In this post we share a few thoughts on setting realistic expectations when working with clients. Good advice for business and creative professionals alike.
Jim Jannard recently posted a great apology/apologetic on the Red User Forum about RED’s habit of making over enthusiastic announcements with over eager delivery deadlines, which have then been subject to disappointing delays, change and shifting price points. You can read the full text here, but I just wanted to offer a few thoughts off the back of it about the importance of honesty when dealing with your customers…and how they’ll ultimately love you for it in the end.
Under Promise – Over Deliver
RED is known for thinking big. Really big. Over the moon big. RED stirs the pot. We are also honest to a fault. Did I say we have no idea what we are doing? Everything changes including specs, pricing and delivery dates?
The old business axiom of always under promising and over delivering has sort of become old hat these days. Hype (the over-inflation of excitement about a product that will ultimately fail to deliver) is what most businesses leverage for flogging weak products to over eager fans. But that’s a road of short term gains for long term death. Brands build loyalty and reputation over decades not just product cycles. An emphasis on product and getting the product perfect is what will satisfy your fans and give them something to genuinely rave about (Steve Jobs legacy) . This is what RED have also become known for – disruptive products that can truly wear the badge of ‘game changers’:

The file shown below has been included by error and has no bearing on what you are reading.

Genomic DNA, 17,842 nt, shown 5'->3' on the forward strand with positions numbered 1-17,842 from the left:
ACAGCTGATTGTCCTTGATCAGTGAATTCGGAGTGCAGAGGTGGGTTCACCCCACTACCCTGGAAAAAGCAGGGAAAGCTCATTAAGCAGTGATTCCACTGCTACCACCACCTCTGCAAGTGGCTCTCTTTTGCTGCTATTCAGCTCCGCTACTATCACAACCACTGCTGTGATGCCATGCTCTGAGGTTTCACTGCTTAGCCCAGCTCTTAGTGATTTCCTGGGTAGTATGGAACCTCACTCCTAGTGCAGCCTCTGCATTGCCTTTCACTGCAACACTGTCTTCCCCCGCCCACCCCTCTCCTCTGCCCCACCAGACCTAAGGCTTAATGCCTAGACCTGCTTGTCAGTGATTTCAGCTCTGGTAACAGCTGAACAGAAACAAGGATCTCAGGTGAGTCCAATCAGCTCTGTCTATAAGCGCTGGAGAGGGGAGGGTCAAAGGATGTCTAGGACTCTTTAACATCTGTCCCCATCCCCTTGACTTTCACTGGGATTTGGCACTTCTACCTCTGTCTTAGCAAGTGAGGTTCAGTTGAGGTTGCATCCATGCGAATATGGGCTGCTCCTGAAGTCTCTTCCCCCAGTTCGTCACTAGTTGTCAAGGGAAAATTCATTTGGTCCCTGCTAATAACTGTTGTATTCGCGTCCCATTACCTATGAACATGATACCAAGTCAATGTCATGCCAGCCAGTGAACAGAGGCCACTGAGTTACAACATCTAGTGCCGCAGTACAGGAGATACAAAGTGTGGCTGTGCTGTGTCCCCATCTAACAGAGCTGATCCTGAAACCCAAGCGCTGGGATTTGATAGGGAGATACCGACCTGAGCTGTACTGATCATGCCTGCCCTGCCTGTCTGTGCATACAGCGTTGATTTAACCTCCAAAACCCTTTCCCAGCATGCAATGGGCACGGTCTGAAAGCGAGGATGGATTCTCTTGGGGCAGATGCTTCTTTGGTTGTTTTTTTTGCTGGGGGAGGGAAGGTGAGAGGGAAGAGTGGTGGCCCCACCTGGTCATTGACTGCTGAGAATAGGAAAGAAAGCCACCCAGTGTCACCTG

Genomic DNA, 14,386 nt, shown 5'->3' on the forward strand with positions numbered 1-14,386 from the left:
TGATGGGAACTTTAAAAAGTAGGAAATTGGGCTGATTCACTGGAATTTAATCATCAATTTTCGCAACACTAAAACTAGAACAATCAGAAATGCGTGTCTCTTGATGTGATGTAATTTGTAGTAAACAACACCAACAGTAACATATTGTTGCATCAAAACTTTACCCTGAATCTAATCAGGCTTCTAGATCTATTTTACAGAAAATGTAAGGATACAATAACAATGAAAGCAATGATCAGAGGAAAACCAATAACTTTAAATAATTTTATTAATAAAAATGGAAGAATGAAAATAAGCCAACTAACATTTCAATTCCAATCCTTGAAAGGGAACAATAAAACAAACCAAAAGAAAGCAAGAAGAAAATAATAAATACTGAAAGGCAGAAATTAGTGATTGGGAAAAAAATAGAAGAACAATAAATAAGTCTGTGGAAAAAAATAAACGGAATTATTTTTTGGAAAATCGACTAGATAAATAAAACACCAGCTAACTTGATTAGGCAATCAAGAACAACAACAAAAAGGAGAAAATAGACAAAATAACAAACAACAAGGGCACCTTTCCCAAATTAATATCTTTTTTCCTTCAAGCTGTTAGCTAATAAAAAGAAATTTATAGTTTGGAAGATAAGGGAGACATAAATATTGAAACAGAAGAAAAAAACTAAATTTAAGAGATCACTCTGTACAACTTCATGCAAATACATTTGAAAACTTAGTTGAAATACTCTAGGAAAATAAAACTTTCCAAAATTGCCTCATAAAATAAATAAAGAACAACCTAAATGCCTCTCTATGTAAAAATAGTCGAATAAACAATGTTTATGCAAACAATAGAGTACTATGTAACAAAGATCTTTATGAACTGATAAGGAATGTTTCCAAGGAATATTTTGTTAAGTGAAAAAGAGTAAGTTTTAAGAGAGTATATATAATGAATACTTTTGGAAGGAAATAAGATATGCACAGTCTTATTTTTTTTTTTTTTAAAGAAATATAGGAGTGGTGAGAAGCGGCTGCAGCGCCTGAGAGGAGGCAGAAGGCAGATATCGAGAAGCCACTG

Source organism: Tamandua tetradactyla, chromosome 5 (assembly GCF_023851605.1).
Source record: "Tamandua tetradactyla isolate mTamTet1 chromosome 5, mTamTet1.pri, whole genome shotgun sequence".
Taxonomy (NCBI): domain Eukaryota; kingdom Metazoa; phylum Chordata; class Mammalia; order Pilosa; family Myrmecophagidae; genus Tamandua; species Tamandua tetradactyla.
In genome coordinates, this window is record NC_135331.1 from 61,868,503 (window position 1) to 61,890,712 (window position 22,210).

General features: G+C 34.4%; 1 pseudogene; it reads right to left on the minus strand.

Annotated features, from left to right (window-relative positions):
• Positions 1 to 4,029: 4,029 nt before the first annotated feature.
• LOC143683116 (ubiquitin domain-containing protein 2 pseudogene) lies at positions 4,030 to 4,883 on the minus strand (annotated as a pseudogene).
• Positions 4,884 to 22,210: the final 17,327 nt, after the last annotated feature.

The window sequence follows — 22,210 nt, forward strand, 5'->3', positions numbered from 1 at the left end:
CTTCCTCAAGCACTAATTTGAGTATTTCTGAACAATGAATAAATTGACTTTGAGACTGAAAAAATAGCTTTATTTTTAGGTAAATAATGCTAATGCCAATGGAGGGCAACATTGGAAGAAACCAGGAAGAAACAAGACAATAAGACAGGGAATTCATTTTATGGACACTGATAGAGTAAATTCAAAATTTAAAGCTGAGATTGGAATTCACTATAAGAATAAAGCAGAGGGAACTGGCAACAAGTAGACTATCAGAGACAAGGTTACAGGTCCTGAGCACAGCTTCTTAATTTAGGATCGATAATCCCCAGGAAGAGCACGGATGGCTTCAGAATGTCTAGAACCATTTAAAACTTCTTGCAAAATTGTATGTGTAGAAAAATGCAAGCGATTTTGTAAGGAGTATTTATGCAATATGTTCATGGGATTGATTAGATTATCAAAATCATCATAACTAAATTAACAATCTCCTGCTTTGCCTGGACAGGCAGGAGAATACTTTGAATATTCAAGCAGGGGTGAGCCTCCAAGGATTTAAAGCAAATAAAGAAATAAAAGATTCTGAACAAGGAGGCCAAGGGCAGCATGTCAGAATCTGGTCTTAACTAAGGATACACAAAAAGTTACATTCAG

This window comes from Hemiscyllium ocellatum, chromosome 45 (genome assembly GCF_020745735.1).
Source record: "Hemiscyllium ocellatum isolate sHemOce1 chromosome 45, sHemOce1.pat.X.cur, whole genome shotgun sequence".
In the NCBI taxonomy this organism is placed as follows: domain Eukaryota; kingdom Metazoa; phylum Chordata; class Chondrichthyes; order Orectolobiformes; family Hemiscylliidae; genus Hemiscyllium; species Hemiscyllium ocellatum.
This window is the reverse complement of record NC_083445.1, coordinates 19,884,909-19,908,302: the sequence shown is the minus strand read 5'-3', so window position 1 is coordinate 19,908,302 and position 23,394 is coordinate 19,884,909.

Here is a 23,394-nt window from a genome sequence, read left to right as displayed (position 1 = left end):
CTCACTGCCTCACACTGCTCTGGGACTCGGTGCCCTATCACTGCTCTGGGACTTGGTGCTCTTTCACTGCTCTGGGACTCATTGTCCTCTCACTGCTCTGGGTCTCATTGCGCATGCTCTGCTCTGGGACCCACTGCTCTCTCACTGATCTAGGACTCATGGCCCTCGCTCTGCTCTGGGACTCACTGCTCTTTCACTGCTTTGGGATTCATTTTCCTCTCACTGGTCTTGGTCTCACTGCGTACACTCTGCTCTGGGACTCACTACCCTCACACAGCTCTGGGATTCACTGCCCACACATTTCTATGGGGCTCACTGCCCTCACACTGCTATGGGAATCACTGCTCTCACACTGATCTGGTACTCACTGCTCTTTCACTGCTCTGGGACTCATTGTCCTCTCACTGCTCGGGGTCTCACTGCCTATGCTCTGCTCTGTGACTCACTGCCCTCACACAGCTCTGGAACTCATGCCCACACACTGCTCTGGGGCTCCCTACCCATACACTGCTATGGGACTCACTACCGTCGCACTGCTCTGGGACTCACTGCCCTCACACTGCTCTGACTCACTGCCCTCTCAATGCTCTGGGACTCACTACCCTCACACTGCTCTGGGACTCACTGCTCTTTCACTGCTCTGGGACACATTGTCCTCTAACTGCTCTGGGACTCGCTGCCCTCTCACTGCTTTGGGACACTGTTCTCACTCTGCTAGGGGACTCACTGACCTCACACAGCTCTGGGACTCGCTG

RED (I guess I am the guilty party) has spouted off “miracles” since 2006. “4K is the future” was our 1st message. We showed a shiny prototype at NAB that year. We took deposits on an impossible dream. A 4K camera for $17,500 when others were selling a 1080P cinema camera for over $200K. What we showed in our booth, and what people put down deposits toward, looked nothing like what we delivered one year later. We did deliver the RED ONE for $17,500 as promised. And that changed the history of cinema and who could participate. It marked the beginning of the changing of the guard.